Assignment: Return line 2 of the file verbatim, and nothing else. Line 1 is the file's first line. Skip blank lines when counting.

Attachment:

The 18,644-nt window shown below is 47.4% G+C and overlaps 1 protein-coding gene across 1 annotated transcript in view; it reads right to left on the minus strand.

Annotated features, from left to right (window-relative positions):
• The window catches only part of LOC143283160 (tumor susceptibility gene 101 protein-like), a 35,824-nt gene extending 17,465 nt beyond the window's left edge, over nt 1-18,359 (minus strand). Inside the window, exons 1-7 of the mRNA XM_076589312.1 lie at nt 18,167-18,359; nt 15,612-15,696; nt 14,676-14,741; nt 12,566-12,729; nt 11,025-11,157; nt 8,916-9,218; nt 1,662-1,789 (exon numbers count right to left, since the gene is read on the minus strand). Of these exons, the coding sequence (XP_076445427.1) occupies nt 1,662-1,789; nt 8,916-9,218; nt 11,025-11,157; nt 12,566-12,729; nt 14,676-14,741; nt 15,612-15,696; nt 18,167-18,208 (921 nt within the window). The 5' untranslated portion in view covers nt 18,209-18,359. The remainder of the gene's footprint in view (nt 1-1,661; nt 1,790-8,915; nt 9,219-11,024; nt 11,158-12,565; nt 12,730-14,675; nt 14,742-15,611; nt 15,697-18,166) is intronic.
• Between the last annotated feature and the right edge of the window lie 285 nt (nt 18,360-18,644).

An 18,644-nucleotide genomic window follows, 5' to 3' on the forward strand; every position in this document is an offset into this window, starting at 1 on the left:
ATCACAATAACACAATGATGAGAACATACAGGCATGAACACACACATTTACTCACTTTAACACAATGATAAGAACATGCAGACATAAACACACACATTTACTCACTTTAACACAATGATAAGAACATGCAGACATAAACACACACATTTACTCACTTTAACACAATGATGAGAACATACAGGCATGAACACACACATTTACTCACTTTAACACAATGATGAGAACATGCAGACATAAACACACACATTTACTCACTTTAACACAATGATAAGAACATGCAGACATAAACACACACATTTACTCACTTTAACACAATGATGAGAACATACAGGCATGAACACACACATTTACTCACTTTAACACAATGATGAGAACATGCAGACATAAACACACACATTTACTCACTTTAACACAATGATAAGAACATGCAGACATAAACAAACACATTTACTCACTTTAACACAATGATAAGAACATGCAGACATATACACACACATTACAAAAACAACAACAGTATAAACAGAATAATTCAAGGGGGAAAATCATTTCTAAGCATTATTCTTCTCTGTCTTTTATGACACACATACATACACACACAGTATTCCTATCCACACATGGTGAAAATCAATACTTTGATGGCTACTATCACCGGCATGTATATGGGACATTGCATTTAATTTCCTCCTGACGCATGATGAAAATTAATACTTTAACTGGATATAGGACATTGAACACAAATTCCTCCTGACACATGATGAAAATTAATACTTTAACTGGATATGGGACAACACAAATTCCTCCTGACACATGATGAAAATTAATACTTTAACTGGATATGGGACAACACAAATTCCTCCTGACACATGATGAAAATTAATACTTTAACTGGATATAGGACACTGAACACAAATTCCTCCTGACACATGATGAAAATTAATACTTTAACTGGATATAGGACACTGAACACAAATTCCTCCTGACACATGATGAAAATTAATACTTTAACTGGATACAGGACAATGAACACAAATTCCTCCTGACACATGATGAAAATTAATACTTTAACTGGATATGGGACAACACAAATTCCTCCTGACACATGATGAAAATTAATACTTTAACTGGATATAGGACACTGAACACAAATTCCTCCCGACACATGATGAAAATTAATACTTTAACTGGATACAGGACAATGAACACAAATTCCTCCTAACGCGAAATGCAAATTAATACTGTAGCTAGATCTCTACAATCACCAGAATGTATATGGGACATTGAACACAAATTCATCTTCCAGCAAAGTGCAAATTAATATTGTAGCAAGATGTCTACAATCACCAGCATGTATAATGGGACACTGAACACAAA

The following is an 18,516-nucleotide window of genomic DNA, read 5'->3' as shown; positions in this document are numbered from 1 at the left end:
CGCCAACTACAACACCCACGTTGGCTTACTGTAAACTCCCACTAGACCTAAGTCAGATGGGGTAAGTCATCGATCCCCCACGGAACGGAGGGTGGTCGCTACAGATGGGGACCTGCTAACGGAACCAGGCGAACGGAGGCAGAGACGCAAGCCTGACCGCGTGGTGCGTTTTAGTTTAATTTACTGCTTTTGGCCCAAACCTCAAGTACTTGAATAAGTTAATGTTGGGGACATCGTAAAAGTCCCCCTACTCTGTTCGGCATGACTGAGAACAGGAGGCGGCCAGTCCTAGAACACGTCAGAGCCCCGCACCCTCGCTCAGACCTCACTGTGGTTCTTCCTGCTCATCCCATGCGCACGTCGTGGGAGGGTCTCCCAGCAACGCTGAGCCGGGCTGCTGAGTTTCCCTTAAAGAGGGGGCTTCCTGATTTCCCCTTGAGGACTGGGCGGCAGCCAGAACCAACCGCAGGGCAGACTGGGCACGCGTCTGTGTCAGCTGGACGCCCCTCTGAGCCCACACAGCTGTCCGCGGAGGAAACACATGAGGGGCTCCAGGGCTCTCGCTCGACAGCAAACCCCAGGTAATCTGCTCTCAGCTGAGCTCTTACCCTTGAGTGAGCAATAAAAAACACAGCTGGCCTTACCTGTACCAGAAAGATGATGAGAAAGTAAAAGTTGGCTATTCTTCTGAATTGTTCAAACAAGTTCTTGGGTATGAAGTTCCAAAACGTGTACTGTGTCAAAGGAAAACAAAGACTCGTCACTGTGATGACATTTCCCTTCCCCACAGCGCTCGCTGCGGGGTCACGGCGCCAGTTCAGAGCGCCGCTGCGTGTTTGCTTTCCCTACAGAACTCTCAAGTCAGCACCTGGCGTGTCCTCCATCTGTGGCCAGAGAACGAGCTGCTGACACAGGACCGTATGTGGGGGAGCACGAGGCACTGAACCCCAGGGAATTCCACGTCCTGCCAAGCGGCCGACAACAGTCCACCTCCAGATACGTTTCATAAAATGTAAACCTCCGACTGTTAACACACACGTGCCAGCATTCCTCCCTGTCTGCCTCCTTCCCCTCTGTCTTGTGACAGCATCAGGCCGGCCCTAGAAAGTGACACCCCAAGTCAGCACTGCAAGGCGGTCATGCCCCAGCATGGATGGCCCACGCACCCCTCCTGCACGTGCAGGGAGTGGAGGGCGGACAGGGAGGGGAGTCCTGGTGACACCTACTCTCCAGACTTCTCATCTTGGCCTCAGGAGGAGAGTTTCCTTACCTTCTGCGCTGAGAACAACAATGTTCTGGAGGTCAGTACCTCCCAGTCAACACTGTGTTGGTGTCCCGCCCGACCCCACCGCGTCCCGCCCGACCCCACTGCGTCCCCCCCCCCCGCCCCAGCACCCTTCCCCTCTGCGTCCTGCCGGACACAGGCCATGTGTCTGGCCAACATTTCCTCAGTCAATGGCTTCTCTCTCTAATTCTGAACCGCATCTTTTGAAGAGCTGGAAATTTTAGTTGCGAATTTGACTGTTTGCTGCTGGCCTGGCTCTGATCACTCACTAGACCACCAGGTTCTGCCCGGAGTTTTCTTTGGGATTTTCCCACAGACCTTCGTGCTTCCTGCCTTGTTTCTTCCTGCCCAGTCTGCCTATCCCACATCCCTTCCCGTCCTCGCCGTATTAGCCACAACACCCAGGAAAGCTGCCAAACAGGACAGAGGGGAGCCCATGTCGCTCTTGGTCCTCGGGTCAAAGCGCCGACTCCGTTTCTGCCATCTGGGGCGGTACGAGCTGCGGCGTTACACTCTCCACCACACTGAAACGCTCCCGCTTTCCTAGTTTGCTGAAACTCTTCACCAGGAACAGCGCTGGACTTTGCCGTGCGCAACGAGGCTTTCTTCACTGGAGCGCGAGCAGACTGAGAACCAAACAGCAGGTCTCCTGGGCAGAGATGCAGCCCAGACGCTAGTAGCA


Annotated features, from left to right (window-relative positions):